I haven’t talked to Kyle since the day before I found out about the accusation made against him. Sometimes David tries to bring it up (“the more I think about it, the more I worry that he really did do it”), but I don’t know what to say. While I know l don’t have all the facts, I do know there is no reason any girl would go out of her way to tell her parents that she got so drunk at a party that she lost control and a boy raped her and then repeat that to her school’s administration unless that truly happened. She has no reason to lie.
I see and have always seen myself as a feminist — as an advocate for female empowerment and someone who pushes for a culture of believing women. Especially in the context of the #MeToo movement, I’m a proponent of women who are ready to expose the men who had sexually harassed them. I am aware of societal myths that women are liars. I’ve seen people react to women’s accusations of men’s wrongdoing by worrying about those men’s futures.
But I couldn’t help myself from asking these victim-blaming questions — the very kinds of questions I had always criticized others of asking women who come forward about sexual assault and harassment.
What if she’s lying? What if she was just embarrassed and regretted it afterwards? She told practically the whole school; what if this is just for attention? He just finished applying to college; what if this ruins his future? He’s such a good person, could he really have done any of this?
I also fell into the gendered trap of blaming myself, wondering if I had done enough as Kyle’s friend leading up to this moment and since. I thought back to all the times Kyle had joked about sexual harassment or repeatedly poked and touched girls when they told him not to. I wondered if it had been enough to tell him that his jokes weren’t funny and to lay off.
While I certainly wouldn’t comfort Kyle or tell him it would be alright or that he did nothing wrong, I also didn’t say anything after the news of the allegation — to him or anyone else. After years of friendship, I couldn’t help but feel bad that he had lost friends and could lose a spot at school. But after years of being a feminist, I simultaneously believed that he deserved everything coming to him. You don’t get to rape a girl, miss some school, and then return as if you did nothing wrong. Kyle didn’t deserve sympathy.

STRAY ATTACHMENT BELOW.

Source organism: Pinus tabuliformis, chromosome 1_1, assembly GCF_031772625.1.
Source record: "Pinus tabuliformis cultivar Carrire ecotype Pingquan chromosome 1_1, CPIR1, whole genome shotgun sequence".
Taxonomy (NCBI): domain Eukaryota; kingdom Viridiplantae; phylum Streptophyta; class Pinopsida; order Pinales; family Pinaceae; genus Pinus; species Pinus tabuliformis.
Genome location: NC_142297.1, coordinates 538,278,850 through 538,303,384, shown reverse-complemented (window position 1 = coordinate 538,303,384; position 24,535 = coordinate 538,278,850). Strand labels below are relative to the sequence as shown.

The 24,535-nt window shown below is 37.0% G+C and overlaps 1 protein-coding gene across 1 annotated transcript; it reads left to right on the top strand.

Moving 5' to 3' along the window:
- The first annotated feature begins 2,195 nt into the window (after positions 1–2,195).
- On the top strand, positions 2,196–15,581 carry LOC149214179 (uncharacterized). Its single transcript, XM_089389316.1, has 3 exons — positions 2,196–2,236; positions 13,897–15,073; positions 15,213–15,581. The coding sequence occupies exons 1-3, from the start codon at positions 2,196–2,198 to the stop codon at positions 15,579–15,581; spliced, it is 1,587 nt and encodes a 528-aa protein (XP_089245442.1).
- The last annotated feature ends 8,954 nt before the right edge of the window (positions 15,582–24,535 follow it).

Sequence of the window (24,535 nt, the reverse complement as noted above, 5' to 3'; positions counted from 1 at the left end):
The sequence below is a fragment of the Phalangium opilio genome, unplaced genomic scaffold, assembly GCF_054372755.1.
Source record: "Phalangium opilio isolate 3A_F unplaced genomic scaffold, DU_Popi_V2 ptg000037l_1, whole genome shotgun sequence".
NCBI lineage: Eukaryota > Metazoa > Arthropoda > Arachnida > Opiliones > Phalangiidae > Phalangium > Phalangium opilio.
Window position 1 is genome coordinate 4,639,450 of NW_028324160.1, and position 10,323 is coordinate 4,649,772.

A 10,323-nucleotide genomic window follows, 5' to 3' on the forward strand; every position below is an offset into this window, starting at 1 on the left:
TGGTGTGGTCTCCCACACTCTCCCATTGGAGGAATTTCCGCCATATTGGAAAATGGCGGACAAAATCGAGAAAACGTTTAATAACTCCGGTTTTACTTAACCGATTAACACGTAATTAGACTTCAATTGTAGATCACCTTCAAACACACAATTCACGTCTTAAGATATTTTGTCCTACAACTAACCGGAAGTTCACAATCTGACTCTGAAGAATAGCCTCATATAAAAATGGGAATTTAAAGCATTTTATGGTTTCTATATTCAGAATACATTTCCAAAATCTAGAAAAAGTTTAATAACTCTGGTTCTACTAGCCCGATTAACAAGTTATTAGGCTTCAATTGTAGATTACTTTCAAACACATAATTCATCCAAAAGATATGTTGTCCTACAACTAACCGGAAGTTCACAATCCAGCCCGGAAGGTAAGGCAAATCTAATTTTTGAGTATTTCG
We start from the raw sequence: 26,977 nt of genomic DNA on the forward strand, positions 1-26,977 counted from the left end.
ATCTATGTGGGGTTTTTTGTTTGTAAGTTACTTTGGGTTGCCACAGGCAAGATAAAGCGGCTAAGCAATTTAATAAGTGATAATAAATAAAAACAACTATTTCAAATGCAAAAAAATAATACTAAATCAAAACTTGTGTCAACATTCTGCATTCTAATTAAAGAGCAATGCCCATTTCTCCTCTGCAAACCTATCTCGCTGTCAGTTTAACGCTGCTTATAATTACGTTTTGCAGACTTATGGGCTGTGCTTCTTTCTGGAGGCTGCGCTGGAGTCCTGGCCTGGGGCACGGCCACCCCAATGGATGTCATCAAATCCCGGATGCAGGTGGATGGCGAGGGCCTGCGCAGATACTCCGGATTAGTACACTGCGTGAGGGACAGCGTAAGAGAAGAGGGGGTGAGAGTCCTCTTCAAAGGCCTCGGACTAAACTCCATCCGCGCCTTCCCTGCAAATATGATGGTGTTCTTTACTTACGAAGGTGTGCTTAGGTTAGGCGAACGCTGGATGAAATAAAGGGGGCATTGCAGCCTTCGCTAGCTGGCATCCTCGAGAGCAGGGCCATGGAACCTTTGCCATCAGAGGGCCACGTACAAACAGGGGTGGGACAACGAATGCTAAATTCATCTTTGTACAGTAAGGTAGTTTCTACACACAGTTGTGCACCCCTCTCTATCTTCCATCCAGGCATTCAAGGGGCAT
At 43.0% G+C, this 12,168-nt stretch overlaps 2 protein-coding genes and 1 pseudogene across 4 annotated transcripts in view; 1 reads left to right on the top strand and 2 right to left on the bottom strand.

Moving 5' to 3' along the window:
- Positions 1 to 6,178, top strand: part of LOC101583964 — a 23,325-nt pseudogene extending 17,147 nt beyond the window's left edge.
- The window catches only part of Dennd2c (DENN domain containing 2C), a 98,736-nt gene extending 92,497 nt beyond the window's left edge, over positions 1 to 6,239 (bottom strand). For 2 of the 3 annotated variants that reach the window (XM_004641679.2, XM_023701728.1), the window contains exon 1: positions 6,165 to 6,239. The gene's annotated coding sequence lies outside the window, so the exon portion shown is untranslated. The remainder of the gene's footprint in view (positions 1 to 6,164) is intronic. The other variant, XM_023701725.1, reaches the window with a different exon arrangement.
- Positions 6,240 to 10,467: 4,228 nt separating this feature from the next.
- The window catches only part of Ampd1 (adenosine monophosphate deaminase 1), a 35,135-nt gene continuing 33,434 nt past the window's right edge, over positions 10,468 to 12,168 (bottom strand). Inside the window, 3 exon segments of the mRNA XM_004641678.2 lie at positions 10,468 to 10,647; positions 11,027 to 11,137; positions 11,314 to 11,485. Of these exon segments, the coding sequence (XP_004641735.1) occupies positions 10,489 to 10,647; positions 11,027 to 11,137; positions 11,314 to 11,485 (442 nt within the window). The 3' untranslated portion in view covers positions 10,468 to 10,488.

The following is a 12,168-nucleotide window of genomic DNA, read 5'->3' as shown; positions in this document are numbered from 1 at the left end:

In trying to figure out what a feminist whose friend is accused of rape should do, I turn to the women who have already publicly responded to the men they know and trusted who were confronted with accusations of sexual misconduct. The women who handled it best, in my opinion, were Gayle King and Nora O’Donnell. After Charlie Rose was fired after allegations were made that he sexually harassed women, the two women clearly stated that they would always be on the side of women who come forward about this treatment and encouraged them to continue to be vocal about this behavior. King even took a moment to say that while she hadn’t yet talked to Rose about what happened, she would speak to him soon.
The model of this reaction made me realize that while I’m still in the “processing” phase of my own experience with this, I should continue to hold the boys and men I know accountable for anything and everything they do that contributes to this norm of mistrusting and taking advantage of women. My friends and I have yet to talk to Kyle about what happened, but if the #MeToo movement has taught me anything, I know we’ll find the courage to break the silence.
*All names have been changed to protect the privacy of people involved
More articles by Category: Feminism, Gender-based violence
More articles by Tag: High school, Rape, Sexualized violence